Phase I detoxification genes Many toxins are broken down by the Cytochrome P450 (CYP450) family of enzymes in phase I of detoxification. Most of this takes place in the liver, which is the body’s main organ for detoxification. -CYP1A1 – metabolism of estrogen.. -CYP1A2 – metabolism of caffeine.. -CYP2A6 – metabolism of nicotine... -CYP2C9 – metabolism of warfarin.. -CYP2C19 – metabolism of proton pump inhibitors.. -CYP2D6 – metabolism of some antidepressants.. -CYP3A4 – metabolism of half of all prescription drugs -CYP2E1 – metabolism of fatty acids, alcohol..
Phase II detoxification genes: Phase II detoxification involves taking the metabolites of phase I and changing them so that they can be excreted. Sometimes the metabolites of phase I are carcinogenic or reactive, so having phase II detox in sync is very important. Here are a few variants in Phase II (Nrf2, UG/T, GST, NQO1)
Elimination: After a toxin passes through Phase II, it needs to be excreted from the body Some are processed through the kidneys and out through urine, others go through the intestines and out. Bile acids are important in the process, as is proper kidney function and sweat.
Ditch & Switch Lowering our overall toxic load starts with lowering the influx of these toxicants. After personal care items, I like to focus on upgrading my household cleaning products. We have made it easy for you to start to lower your and your families toxic load by creating an easy Ditch & Switch Guide. We even took it one-step further and offer suggestions for Switch in our Nourish Shop.
Overall Toxic Burden
We have discussed what our toxic-load is and our detox pathways and the challenges genetic variations can have in our ability to detox properly. Now let's look at our overall toxic burden.
Our overall toxic burden is the accumulation of all our toxic exposure (air, water, food, chemicals, electromagnetic, ect) along with our body's ability to process and eliminate those toxins. What is left in our body after this process = overall toxic burden.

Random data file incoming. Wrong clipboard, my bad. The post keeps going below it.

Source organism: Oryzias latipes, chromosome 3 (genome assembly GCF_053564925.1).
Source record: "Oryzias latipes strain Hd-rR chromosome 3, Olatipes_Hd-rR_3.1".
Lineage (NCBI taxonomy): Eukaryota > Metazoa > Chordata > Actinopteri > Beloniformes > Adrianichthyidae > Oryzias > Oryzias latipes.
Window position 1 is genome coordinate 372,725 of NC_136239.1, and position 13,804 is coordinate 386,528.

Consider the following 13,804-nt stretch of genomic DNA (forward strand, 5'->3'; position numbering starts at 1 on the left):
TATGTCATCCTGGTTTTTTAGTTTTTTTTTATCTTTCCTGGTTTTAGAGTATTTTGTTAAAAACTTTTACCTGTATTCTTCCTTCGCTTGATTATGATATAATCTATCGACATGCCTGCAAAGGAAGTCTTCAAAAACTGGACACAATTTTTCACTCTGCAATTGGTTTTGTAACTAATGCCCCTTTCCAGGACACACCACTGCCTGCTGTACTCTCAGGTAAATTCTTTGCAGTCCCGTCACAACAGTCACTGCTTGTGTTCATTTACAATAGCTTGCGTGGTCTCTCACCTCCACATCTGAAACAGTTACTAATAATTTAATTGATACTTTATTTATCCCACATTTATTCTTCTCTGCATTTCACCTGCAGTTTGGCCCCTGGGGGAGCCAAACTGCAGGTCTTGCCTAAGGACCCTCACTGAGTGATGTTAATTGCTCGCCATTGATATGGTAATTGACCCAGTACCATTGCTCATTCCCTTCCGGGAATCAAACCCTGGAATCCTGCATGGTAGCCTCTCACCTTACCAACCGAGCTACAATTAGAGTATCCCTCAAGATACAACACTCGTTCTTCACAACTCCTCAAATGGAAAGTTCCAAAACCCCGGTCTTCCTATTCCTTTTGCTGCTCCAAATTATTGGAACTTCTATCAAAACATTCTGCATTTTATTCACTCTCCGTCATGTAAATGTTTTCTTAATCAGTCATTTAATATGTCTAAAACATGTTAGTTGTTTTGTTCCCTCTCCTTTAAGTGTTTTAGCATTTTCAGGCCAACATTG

If you gathered from our post so far - if you have a compromised detox system, then you will have trouble clearing those toxins.
The first step, in my opinion, is always to lowering the influx of toxins. Then working on supporting the pathways of elimination. Both can be done simultaneously.
Let me share a quick analogy that illustrates this concept. If you are in a boat and it springs a leak - what do you do first? ...do you frantically start scooping out the water or do you first stop the leak that is causing the influx of water coming in? The answer = stop the leak first!
I love this analogy because it always acknowledges something called energy spent. Many of us who have had toxicant exposures including molds and other environmental exposures - may also experience adrenal exhaustion. We need our adrenals to be strong while we begin to bring balance back to our body.
Here are some of the toxicants that show up in our everyday cookware: Aluminum, Teflon (PTFE), Perfluorooctanoic acid (PFOA) - (both are a non-stick chemical), Copper, Polystyrene (plastic cups/plates, styrofoam), BPA...
Ditch & Switch Join me today, in lowering you and your families toxicant exposure by Switching to less toxic cookware. Our Nourish Shop has loads of great Switch options. We have made it easy for you to start to lower your and your families toxic load by creating an easy Ditch & Switch Guide. We even took it one-step further and offer suggestions for Switch in our Nourish Shop.
Functional Test: Enviro-Toxic Burden Package